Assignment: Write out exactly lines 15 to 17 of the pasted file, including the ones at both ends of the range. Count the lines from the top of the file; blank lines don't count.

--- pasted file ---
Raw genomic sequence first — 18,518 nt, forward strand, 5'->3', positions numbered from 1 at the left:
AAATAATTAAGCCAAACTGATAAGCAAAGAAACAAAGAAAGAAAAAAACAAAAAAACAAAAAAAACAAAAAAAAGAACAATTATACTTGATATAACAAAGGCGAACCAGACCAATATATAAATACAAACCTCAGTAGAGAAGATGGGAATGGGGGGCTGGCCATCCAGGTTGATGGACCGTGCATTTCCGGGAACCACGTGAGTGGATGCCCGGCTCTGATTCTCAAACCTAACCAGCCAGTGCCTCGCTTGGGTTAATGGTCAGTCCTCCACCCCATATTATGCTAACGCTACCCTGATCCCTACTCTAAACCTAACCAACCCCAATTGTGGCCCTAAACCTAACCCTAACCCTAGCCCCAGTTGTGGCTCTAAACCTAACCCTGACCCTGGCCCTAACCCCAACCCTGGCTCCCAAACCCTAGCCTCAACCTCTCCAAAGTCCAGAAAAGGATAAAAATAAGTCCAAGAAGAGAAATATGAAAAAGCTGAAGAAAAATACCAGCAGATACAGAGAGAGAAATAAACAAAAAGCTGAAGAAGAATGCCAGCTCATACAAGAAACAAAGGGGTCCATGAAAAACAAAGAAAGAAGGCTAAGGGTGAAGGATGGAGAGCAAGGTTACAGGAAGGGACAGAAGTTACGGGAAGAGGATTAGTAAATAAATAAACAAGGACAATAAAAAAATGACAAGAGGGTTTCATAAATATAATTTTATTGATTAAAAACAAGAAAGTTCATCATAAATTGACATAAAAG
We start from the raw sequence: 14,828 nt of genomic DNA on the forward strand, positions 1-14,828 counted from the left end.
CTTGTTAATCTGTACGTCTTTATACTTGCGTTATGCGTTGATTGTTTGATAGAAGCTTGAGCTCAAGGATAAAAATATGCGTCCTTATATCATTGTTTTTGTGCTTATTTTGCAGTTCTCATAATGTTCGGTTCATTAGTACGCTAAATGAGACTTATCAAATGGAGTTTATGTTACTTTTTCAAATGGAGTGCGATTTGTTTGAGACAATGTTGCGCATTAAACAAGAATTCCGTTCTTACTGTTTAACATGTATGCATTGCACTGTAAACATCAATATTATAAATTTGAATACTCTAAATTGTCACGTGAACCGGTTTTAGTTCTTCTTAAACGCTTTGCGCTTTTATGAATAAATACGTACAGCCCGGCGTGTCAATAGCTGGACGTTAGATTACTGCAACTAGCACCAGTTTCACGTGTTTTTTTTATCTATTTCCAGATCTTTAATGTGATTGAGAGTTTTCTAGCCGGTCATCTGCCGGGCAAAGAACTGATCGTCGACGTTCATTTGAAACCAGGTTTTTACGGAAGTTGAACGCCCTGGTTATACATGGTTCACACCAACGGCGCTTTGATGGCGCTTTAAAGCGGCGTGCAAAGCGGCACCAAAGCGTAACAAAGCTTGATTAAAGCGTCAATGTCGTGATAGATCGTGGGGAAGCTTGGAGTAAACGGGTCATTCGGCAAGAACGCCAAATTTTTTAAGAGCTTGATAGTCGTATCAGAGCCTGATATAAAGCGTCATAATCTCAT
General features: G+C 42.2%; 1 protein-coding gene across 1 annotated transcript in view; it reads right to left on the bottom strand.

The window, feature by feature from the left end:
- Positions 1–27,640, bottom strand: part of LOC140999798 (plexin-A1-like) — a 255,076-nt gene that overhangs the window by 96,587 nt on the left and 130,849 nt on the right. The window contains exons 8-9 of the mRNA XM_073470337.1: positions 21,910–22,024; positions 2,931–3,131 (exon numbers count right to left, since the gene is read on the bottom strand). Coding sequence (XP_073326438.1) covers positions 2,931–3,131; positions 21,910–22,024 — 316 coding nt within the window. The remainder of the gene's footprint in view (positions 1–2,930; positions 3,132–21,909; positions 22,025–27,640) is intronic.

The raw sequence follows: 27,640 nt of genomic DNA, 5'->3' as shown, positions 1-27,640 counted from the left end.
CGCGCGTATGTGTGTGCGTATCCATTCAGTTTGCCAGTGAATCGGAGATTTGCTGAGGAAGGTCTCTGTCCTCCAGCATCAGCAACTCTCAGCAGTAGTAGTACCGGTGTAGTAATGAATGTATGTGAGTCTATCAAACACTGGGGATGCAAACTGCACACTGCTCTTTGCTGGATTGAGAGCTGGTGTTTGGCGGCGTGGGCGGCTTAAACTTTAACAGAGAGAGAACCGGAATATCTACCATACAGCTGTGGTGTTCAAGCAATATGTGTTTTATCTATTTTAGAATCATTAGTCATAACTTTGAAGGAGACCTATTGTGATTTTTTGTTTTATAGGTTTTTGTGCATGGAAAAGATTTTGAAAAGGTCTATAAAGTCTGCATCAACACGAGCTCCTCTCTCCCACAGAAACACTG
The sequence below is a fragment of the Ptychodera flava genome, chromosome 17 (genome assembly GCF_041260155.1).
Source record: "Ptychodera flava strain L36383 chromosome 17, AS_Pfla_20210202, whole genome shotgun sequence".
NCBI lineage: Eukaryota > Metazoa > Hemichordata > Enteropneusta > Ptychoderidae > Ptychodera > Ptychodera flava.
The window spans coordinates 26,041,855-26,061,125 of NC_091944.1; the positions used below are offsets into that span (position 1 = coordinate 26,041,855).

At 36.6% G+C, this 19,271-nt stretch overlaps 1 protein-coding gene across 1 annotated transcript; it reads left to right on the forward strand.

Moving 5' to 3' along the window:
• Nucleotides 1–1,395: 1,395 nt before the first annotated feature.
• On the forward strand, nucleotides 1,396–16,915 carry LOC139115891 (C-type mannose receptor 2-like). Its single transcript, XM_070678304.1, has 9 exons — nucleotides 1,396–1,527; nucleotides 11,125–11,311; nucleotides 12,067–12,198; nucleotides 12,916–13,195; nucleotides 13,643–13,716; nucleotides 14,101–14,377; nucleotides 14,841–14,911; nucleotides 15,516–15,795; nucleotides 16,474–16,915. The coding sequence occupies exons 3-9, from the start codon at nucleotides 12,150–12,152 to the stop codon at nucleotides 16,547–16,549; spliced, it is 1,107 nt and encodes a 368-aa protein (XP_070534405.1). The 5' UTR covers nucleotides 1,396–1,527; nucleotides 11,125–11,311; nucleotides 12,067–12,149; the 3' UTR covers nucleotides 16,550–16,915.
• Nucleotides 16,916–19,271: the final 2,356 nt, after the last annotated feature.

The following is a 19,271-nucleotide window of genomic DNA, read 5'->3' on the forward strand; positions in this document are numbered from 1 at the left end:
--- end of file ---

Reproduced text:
Moving 5' to 3' along the window:
• Nucleotides 1–1,395: 1,395 nt before the first annotated feature.
• On the forward strand, nucleotides 1,396–16,915 carry LOC139115891 (C-type mannose receptor 2-like). Its single transcript, XM_070678304.1, has 9 exons — nucleotides 1,396–1,527; nucleotides 11,125–11,311; nucleotides 12,067–12,198; nucleotides 12,916–13,195; nucleotides 13,643–13,716; nucleotides 14,101–14,377; nucleotides 14,841–14,911; nucleotides 15,516–15,795; nucleotides 16,474–16,915. The coding sequence occupies exons 3-9, from the start codon at nucleotides 12,150–12,152 to the stop codon at nucleotides 16,547–16,549; spliced, it is 1,107 nt and encodes a 368-aa protein (XP_070534405.1). The 5' UTR covers nucleotides 1,396–1,527; nucleotides 11,125–11,311; nucleotides 12,067–12,149; the 3' UTR covers nucleotides 16,550–16,915.